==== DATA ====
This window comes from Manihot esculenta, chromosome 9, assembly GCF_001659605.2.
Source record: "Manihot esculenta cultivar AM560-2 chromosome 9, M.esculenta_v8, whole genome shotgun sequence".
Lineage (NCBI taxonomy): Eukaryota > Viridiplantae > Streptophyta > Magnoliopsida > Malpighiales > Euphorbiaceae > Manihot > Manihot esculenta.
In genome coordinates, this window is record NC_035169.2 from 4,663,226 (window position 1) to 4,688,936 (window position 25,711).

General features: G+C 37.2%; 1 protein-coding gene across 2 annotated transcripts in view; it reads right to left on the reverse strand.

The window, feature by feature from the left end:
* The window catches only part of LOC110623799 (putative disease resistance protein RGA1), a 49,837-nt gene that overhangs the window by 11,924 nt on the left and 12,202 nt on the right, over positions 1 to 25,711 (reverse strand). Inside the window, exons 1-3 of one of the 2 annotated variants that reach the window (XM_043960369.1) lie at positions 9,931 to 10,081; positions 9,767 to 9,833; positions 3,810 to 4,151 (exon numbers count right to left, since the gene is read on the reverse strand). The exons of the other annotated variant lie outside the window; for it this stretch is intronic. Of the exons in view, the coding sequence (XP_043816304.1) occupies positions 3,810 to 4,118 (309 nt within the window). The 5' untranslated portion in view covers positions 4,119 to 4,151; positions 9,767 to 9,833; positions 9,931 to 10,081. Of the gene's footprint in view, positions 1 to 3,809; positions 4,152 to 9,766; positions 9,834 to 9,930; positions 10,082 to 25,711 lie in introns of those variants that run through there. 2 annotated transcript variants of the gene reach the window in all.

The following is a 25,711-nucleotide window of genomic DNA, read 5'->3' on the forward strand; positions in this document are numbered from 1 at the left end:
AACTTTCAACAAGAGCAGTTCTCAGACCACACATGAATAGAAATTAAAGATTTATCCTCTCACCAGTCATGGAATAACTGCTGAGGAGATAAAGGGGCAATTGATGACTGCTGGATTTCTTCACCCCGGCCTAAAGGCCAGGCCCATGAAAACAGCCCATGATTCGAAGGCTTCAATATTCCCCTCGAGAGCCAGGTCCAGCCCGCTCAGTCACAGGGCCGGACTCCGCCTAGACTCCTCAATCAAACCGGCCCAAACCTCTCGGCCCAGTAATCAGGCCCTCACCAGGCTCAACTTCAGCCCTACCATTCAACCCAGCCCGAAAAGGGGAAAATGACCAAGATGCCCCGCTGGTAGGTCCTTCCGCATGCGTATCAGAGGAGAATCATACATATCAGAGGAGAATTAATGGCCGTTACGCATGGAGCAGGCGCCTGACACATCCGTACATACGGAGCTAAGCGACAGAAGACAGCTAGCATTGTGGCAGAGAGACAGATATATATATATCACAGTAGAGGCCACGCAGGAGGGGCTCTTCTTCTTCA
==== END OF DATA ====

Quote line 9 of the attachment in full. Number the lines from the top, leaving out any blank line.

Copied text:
AACTTTCAACAAGAGCAGTTCTCAGACCACACATGAATAGAAATTAAAGATTTATCCTCTCACCAGTCATGGAATAACTGCTGAGGAGATAAAGGGGCAATTGATGACTGCTGGATTTCTTCACCCCGGCCTAAAGGCCAGGCCCATGAAAACAGCCCATGATTCGAAGGCTTCAATATTCCCCTCGAGAGCCAGGTCCAGCCCGCTCAGTCACAGGGCCGGACTCCGCCTAGACTCCTCAATCAAACCGGCCCAAACCTCTCGGCCCAGTAATCAGGCCCTCACCAGGCTCAACTTCAGCCCTACCATTCAACCCAGCCCGAAAAGGGGAAAATGACCAAGATGCCCCGCTGGTAGGTCCTTCCGCATGCGTATCAGAGGAGAATCATACATATCAGAGGAGAATTAATGGCCGTTACGCATGGAGCAGGCGCCTGACACATCCGTACATACGGAGCTAAGCGACAGAAGACAGCTAGCATTGTGGCAGAGAGACAGATATATATATATCACAGTAGAGGCCACGCAGGAGGGGCTCTTCTTCTTCA